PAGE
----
The second largest renewable energy transaction completed in 2014 so far is the USD1.5bn acquisition of Mirfa IWPP by GDF Suez and ADWEA. Mirfa IWPP is a hydro power project comprising a total power capacity of 1,600MW and a seawater desalination capacity of 52.5 MIGD (238,665 m3/day), located 120 km from Abu Dhabi.

The top five fund managers by the number of renewable energy transactions they have completed from 2012 to 2014 so far. Canada-based Fiera Axium Infrastructure is at the top of the list, having completed 38 renewable energy deals in this timeframe, with UK-based InfraRed Capital Partners coming second with 25 completed deals. Four of the top 10 managers are based in Canada and three in the UK, demonstrating the prominence of these two countries within the renewable energy fund management industry.

Recent years have seen growing numbers of institutional investors, most notably pension funds, insurance companies and sovereign wealth funds, investing directly in renewable energy assets. Investors choose to access infrastructure assets directly to have greater control over the direction of their capital and to avoid paying fees to fund managers, although typically this route to market is reserved for larger institutions with the resources and expertise to manage a portfolio of assets. Germany-based asset manager MEAG Munich Ergo Asset Management and Norway-based government agency Norfund are prominent institutional investors; each has undertaken seven renewable energy transactions since 2012.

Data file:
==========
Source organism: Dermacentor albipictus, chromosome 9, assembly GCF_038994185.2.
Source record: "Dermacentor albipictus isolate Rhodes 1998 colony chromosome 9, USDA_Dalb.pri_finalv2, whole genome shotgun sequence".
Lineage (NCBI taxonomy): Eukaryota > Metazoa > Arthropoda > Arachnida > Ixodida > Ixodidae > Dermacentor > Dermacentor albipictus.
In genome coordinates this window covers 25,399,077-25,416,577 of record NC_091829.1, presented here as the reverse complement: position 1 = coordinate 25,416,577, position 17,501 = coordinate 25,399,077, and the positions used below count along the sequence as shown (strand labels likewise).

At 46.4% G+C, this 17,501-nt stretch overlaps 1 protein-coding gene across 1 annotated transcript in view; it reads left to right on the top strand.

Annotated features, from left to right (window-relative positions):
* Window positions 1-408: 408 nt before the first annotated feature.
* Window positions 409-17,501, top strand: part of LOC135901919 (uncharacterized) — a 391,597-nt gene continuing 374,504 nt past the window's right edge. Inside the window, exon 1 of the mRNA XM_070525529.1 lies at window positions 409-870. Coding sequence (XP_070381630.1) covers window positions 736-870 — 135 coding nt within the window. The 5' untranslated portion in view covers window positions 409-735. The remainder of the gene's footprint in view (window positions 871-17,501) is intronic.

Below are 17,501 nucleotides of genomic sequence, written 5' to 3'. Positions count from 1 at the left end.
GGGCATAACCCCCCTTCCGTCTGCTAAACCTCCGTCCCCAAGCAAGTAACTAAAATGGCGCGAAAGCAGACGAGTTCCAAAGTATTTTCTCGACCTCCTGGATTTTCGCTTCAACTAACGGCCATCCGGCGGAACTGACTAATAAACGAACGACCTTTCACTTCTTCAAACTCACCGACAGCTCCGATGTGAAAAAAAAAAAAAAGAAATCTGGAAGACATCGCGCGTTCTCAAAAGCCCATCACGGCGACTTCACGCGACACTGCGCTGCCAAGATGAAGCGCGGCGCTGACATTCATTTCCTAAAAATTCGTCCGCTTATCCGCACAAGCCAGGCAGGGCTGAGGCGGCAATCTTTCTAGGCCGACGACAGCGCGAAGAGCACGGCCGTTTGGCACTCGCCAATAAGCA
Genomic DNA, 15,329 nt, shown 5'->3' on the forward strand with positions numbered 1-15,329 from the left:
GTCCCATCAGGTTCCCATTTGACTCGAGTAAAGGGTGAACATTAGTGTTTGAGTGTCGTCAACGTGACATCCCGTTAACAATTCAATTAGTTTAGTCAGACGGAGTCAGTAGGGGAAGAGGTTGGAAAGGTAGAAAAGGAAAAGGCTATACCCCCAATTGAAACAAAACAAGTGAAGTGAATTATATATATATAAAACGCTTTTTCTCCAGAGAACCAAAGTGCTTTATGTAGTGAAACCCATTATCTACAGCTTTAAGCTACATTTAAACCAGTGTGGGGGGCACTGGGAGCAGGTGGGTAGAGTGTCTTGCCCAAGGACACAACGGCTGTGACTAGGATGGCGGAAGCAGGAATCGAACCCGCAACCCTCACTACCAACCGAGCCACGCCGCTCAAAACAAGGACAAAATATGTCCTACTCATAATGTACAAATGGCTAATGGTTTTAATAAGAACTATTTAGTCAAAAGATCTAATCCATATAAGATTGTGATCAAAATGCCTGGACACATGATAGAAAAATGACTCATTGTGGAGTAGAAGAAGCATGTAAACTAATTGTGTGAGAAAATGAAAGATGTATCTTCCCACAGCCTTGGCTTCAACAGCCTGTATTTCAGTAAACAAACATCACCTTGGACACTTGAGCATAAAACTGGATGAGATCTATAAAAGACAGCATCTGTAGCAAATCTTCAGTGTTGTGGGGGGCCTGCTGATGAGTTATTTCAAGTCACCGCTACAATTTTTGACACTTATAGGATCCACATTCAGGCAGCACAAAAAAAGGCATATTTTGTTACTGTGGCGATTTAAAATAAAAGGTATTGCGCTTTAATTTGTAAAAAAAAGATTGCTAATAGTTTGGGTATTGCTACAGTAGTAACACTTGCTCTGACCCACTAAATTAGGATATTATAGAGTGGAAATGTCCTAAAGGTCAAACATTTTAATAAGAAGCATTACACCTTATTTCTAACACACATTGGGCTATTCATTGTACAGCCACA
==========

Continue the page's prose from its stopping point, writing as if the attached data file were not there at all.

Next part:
Alongside fund managers and institutional investors, many other strategic or trade investors seek to invest directly in renewable energy assets. Preqin lists the top 10 strategic investors by the number of renewable energy transactions they have been involved in from 2012 to 2014 so far. At the top of the list is France-based EDF Group, with a significant 61 such deals completed, including the acquisition of Canada-based Merritt Green Biomass Power Plant in July 2014, valued at CAD235m.


While 2014 looks set to see a small decline in the number of transactions when compared with 2013, over the medium term, the demand for private sector investment in renewable energy assets globally is only likely to result in the further growth of the sector.
This is an excerpt from Infrastructure Spotlight – November 2014. To download the full report, click here.